Businesswoman sitting in chair at a conference table

Providing a Boost to Women in Tech

2 Mar 2016 by Teresa Meek

International Women's Day is March 8, and this year’s theme is a pledge for parity in the workplace.

Nowhere is the push more needed than in the tech industry, where the percentage ofwomen in computer-related jobs dropped from 35% in 1990 to 26% in 2013, according to a 2015 American Association of University Women (AAUW) report.

Though more than half of biological scientists are now women, when it comes to coding and IT, the picture is more bleak. At Google, just 17% of tech jobs go to women. At Facebook, it’s 15%. At Twitter, it’s just 10%.

Social stigma and a lack of mentors in the formative middle-school and high-school years put women behind by the time they reach college. Hiring discrimination may also play a part. Whatever the reasons, hiring managers are doing their companies a disservice when women — who make up over half the population — aren’t contributing to product design and business strategy. Companies with the most women on management teams have a 34% higher return on investment (ROI) than those with few or no women, according to the National Center for Women & Information Technology.

Large tech companies are starting to take steps to remedy the situation. Intel has pledged $300 million to build a more diverse workforce. Apple is giving $50 million to the Thurgood Marshall College Fund and the National Center for Women and Information Technology to increase the presence of women and minorities in tech. Netflix, Facebook, Google and Amazon have all extended their parental leave policiesin a race to attract and retain women.

But, for now, working in tech is a lonely experience for women, who sometimes feel like they’re crashing a boys’ club. A new study found that 60% say they have experienced unwanted sexual advances.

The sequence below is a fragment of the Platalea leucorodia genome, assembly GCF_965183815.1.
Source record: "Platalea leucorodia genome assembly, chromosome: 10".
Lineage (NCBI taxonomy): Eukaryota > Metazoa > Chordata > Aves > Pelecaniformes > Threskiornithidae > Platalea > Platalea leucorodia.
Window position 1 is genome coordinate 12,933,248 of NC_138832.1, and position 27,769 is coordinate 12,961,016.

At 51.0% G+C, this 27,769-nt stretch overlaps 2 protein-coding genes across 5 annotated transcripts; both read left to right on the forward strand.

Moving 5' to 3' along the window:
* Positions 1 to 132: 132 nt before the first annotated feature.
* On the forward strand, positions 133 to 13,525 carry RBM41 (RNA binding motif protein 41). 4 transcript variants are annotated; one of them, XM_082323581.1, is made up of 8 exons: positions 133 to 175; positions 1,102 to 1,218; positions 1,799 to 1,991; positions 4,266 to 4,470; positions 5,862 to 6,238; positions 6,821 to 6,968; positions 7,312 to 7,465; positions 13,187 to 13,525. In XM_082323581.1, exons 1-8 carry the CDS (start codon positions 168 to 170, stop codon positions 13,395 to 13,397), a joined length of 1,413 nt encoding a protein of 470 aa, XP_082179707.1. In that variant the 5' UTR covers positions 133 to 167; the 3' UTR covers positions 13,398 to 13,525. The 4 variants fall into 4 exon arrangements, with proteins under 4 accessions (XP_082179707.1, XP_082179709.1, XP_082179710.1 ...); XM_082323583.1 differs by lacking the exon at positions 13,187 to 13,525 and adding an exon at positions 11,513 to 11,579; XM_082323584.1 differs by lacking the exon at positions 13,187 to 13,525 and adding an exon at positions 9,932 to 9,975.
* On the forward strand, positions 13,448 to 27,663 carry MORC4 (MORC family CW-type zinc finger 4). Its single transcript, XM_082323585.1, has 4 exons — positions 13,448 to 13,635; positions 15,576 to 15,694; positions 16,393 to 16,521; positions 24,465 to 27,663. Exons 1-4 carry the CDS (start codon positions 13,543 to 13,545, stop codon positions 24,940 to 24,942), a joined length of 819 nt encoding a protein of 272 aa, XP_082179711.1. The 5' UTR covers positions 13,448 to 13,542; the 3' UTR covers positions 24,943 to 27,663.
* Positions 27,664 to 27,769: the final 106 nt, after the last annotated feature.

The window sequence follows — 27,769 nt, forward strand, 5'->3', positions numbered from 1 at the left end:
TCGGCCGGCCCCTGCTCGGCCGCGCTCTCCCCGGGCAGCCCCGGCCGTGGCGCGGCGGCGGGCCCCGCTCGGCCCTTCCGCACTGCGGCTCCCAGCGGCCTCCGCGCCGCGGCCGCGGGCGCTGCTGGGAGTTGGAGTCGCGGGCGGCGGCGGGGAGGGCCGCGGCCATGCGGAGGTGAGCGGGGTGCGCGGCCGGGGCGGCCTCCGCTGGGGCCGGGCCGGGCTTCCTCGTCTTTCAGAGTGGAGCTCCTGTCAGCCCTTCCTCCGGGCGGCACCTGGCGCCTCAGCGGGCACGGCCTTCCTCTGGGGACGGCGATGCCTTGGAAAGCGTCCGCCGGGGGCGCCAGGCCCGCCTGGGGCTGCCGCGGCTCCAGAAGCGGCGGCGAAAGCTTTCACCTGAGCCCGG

Resources

Fortunately, there are resources for women working in tech or contemplating a career in the sector. Here are some good places to start:

Girls Develop It  provides affordable programs for adult women of any age and income level to learn Web and software development in a “judgment-free environment.” Classes in JavaScript, Git/Github, HTML/CSS and more are held in 52 cities across the country.

National Center for Women & Technology offers programs for girls and women at every stage of learning or career. An Aspirations in Computing program provides learning opportunities, networking, and virtual and in-person meet-ups, as well as access to scholarships, internships and jobs. A Counselors for Computing program helps school counselors steer young women toward education and careers in computing. Other programs help university computer-science programs attract women, and encourage women to set goals and stick to them.

Women Techmakers, working with Google to launch global and regional programs to empower women in tech, has held more than 200 events in 52 countries. Here's what is planned for 2016.

Women Who Tech provides help for women technology entrepreneurs, hosting national and regional challenges where women pitch their ventures to investors before a live audience. It offers prizes ranging from $25,000 to $50,000, and consultations with investors and startup services.

Women in Technology (WIT) Education Foundation supports programs to get girls and women excited about STEM fields, including small-group mentoring at high schools to introduce young women to technology careers and events hosting women who have successfully incorporated technology into their careers.

Society of Women Engineers has been around since 1950 and offers a host of educational opportunities, scholarships and networking resources to its 30,000 members. It also hosts awards and sponsors public policy initiatives.

MotherCoders is a San Francisco organization that helps women with children learn basic coding, get an overview of the tech industry, and network with peers and industry professionals. Currently it operates in the Bay Area only. Women who live elsewhere can check out their programs and consider starting similar organizations in other locations.

Girls Rule Foundation is a leader in empowerment, leadership and educational workshops for girls ages 12-18 to help them become our next generation of leaders. Its dreamLABS program gives young women everything they need to lead a 16-week afterschool club, including the materials and guidance to complete one community service project for a Science Technology, Engineering and Math (STEM) cause. The foundation’s Shine Brightly Mother Daughter Summit is a daylong education and empowerment summit that focuses on self-esteem, dreams, education and STEM. Currently, it operates in Phoenix, Arizona, only. And the Wings to Fly program is a seven-day leadership camp in June that focuses on leadership, entrepreneurship, STEM and creativity. It’s by application only and limited to 18 young women. Learn more and check the website in late February for applications.